I will change the failed Westminster approach to regeneration. For too long, all of the focus has been on city centres. When civil servants are asked to do something for the North, they tick the box by funding a project in city centre Manchester, Leeds or Liverpool. Places like Rochdale, Oldham or Wigan never really feature on their radar.

In Greater Manchester, seven out of our 10 boroughs voted to leave the EU. What all of these areas have in common is that they are former industrial areas which saw collapsing house prices and factory closures in the early 1990s, and have never received any real help from Westminster to deal with the huge social change which followed, including with the expansion of the EU in 2004. All of these places are proud towns which see themselves as very different to the centre of Manchester. As welcome as the new investment pouring into the city-centre has been in the last 20 years, it hasn't trickled down to them. With patchy and costly public transport, people in these towns struggle to take advantage of the associated employment.

Devolution to Greater Manchester will succeed if it can demonstrate real benefits to the parts of our city-region that Westminster has neglected; if it can develop a convincing vision for those parts of Salford, Bolton and Stockport that feel forgotten, and put civic pride back into these places. This is partly about the development of a convincing industrial strategy for the whole of Greater Manchester. But it is also also about using the immense soft power that comes through the office of Mayor to empower people at local level to improve their localities.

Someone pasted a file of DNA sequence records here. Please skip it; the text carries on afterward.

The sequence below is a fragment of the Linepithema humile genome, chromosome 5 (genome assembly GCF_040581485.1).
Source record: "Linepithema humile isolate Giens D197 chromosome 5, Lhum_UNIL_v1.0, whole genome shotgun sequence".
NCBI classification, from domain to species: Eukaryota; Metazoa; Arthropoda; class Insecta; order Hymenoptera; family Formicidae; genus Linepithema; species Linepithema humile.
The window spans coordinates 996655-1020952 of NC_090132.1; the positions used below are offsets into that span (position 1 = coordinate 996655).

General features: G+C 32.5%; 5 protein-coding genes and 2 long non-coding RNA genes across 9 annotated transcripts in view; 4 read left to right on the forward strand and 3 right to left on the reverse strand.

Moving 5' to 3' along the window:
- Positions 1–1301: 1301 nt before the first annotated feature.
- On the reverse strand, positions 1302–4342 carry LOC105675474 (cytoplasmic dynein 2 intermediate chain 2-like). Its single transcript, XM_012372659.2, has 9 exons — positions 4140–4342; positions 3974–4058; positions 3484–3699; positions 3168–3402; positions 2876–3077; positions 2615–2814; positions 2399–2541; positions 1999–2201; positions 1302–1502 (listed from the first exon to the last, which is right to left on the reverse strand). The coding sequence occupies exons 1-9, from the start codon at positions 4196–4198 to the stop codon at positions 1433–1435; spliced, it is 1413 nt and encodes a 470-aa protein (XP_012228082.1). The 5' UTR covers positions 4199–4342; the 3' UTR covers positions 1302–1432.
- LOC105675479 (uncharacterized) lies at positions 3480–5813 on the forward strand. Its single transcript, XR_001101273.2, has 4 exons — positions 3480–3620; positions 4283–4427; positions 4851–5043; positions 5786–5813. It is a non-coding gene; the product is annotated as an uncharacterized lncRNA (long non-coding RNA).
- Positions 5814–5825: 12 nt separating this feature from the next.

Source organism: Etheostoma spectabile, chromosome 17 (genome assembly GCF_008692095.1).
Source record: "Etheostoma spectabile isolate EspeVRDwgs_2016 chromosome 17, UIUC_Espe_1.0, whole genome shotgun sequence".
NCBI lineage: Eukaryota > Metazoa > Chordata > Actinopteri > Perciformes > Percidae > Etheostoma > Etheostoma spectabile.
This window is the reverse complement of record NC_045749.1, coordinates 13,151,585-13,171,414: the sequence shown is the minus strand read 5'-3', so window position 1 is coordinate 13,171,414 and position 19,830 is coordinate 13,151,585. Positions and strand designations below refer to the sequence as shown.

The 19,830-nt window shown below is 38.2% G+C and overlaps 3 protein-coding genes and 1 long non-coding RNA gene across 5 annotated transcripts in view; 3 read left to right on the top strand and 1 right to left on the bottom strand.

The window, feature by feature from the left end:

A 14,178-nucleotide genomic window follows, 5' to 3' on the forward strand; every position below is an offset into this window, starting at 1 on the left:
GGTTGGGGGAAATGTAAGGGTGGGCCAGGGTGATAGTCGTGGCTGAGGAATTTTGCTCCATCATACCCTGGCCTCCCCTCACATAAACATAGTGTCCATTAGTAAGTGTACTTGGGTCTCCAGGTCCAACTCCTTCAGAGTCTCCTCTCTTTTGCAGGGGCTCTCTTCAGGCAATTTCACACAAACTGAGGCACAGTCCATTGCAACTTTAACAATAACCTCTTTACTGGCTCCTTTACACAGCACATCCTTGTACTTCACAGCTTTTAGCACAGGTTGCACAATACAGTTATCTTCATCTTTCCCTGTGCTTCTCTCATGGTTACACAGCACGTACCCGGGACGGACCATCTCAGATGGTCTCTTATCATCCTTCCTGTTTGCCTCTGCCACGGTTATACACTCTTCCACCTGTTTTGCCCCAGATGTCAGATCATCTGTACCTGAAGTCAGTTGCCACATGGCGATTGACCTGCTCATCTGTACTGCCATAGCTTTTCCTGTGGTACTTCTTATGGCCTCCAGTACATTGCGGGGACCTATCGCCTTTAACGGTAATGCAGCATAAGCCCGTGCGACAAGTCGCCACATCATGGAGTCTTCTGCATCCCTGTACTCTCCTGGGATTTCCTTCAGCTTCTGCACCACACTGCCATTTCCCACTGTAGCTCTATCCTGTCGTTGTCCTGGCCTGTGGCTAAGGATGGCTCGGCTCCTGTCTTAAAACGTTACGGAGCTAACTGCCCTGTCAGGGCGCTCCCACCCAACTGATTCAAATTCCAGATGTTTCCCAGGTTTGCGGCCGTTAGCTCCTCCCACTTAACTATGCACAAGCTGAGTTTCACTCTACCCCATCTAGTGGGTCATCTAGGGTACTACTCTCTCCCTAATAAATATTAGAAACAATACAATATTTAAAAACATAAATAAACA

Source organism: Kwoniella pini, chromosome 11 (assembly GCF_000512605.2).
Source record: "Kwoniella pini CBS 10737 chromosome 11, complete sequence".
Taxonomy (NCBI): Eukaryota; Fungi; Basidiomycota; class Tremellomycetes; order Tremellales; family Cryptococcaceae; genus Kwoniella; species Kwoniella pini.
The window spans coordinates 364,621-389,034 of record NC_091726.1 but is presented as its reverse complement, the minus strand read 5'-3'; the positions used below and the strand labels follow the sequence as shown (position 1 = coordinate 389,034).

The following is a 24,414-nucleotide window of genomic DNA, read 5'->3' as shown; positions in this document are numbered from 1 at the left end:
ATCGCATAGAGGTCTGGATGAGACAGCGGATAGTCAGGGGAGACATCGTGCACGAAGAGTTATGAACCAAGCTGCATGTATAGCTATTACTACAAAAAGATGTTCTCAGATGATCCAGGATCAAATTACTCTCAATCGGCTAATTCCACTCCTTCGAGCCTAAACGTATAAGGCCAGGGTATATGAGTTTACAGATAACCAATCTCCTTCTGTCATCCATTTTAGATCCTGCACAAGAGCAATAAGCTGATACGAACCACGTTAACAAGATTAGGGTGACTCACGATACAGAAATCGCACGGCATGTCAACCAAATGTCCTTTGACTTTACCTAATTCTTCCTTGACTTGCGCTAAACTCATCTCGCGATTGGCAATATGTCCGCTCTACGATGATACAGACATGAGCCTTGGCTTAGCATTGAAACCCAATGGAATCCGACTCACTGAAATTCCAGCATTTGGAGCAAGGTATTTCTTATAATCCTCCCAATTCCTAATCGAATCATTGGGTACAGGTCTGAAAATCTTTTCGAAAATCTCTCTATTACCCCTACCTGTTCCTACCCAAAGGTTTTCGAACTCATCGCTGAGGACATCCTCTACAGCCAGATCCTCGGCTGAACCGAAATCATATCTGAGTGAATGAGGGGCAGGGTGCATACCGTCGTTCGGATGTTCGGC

One of the things that unites the proud towns that circle Manchester is that the arrival of the internet and changes to shopping patterns have left them with more retail space than they need. This is certainly true of my constituency in Leigh. The fierce civic pride in our town is eroded by the number of empty units and charity shops. In the past, all of the focus when it comes to regeneration has been on throwing up even more new commercial buildings. But I have long thought that approach does not provide answers for our smaller towns. Instead, we should think about clearing poor quality retail units and office blocks, and replacing them with new council homes and open green spaces. This would make them much more attractive and pleasant places to live and breathe new life into them.

If devolution to England's regions brings no real change to the places that voted Leave, then it could deepen the crisis of confidence in our politics. The Autumn Statement gives the Government an opportunity to make a down-payment on the building of the Northern Powerhouse and I urge Ministers to grab it. I am under no illusions about the scale of the challenge ahead. But I am ready to leave Westminster because, as the Referendum revealed, the status quo simply isn't working for too many people and too many places. Devolution offers the opportunity to dispense with the outdated thinking that has failed them—and that is exactly what I plan to do.